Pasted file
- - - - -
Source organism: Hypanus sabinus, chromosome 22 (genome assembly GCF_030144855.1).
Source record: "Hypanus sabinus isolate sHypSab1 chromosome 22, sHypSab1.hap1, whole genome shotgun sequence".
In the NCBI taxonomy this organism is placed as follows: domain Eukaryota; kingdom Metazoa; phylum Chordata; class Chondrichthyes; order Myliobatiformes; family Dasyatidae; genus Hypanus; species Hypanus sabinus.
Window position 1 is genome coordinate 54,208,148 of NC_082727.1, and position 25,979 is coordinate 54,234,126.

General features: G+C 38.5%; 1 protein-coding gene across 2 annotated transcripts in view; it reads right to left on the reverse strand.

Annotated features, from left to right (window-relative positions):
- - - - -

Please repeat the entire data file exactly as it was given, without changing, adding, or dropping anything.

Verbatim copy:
Source organism: Hypanus sabinus, chromosome 22 (genome assembly GCF_030144855.1).
Source record: "Hypanus sabinus isolate sHypSab1 chromosome 22, sHypSab1.hap1, whole genome shotgun sequence".
In the NCBI taxonomy this organism is placed as follows: domain Eukaryota; kingdom Metazoa; phylum Chordata; class Chondrichthyes; order Myliobatiformes; family Dasyatidae; genus Hypanus; species Hypanus sabinus.
Window position 1 is genome coordinate 54,208,148 of NC_082727.1, and position 25,979 is coordinate 54,234,126.

General features: G+C 38.5%; 1 protein-coding gene across 2 annotated transcripts in view; it reads right to left on the reverse strand.

Annotated features, from left to right (window-relative positions):